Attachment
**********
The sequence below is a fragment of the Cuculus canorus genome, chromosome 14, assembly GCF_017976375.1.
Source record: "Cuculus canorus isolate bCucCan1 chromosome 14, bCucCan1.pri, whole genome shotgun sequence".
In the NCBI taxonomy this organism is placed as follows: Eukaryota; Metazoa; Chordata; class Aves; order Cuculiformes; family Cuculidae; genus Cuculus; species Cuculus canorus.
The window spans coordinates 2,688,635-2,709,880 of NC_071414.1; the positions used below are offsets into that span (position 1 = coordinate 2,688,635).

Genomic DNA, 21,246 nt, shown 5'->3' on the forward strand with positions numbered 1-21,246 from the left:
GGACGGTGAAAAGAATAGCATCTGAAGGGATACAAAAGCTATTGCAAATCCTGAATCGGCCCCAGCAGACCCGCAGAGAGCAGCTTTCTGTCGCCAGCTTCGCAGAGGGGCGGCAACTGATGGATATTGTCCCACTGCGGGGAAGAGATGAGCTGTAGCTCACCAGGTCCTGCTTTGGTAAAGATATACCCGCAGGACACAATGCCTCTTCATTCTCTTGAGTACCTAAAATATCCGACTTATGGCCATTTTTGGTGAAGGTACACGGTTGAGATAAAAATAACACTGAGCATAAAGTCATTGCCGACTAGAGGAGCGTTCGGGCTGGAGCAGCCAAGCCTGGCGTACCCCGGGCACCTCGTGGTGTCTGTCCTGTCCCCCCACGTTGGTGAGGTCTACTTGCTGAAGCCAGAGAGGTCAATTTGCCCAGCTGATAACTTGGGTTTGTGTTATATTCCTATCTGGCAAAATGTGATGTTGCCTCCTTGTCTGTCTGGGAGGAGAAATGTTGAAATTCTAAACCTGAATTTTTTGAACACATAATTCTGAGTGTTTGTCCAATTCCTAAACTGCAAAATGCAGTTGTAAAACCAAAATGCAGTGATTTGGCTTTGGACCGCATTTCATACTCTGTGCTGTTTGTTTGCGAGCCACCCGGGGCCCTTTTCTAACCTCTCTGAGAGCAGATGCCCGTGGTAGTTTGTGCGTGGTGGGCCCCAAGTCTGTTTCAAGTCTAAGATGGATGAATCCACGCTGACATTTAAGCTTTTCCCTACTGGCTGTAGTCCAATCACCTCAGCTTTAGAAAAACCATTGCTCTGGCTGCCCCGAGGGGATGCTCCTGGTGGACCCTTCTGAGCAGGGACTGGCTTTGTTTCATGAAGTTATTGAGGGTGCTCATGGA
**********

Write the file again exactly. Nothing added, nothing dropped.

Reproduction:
The sequence below is a fragment of the Cuculus canorus genome, chromosome 14, assembly GCF_017976375.1.
Source record: "Cuculus canorus isolate bCucCan1 chromosome 14, bCucCan1.pri, whole genome shotgun sequence".
In the NCBI taxonomy this organism is placed as follows: Eukaryota; Metazoa; Chordata; class Aves; order Cuculiformes; family Cuculidae; genus Cuculus; species Cuculus canorus.
The window spans coordinates 2,688,635-2,709,880 of NC_071414.1; the positions used below are offsets into that span (position 1 = coordinate 2,688,635).

Genomic DNA, 21,246 nt, shown 5'->3' on the forward strand with positions numbered 1-21,246 from the left:
GGACGGTGAAAAGAATAGCATCTGAAGGGATACAAAAGCTATTGCAAATCCTGAATCGGCCCCAGCAGACCCGCAGAGAGCAGCTTTCTGTCGCCAGCTTCGCAGAGGGGCGGCAACTGATGGATATTGTCCCACTGCGGGGAAGAGATGAGCTGTAGCTCACCAGGTCCTGCTTTGGTAAAGATATACCCGCAGGACACAATGCCTCTTCATTCTCTTGAGTACCTAAAATATCCGACTTATGGCCATTTTTGGTGAAGGTACACGGTTGAGATAAAAATAACACTGAGCATAAAGTCATTGCCGACTAGAGGAGCGTTCGGGCTGGAGCAGCCAAGCCTGGCGTACCCCGGGCACCTCGTGGTGTCTGTCCTGTCCCCCCACGTTGGTGAGGTCTACTTGCTGAAGCCAGAGAGGTCAATTTGCCCAGCTGATAACTTGGGTTTGTGTTATATTCCTATCTGGCAAAATGTGATGTTGCCTCCTTGTCTGTCTGGGAGGAGAAATGTTGAAATTCTAAACCTGAATTTTTTGAACACATAATTCTGAGTGTTTGTCCAATTCCTAAACTGCAAAATGCAGTTGTAAAACCAAAATGCAGTGATTTGGCTTTGGACCGCATTTCATACTCTGTGCTGTTTGTTTGCGAGCCACCCGGGGCCCTTTTCTAACCTCTCTGAGAGCAGATGCCCGTGGTAGTTTGTGCGTGGTGGGCCCCAAGTCTGTTTCAAGTCTAAGATGGATGAATCCACGCTGACATTTAAGCTTTTCCCTACTGGCTGTAGTCCAATCACCTCAGCTTTAGAAAAACCATTGCTCTGGCTGCCCCGAGGGGATGCTCCTGGTGGACCCTTCTGAGCAGGGACTGGCTTTGTTTCATGAAGTTATTGAGGGTGCTCATGGA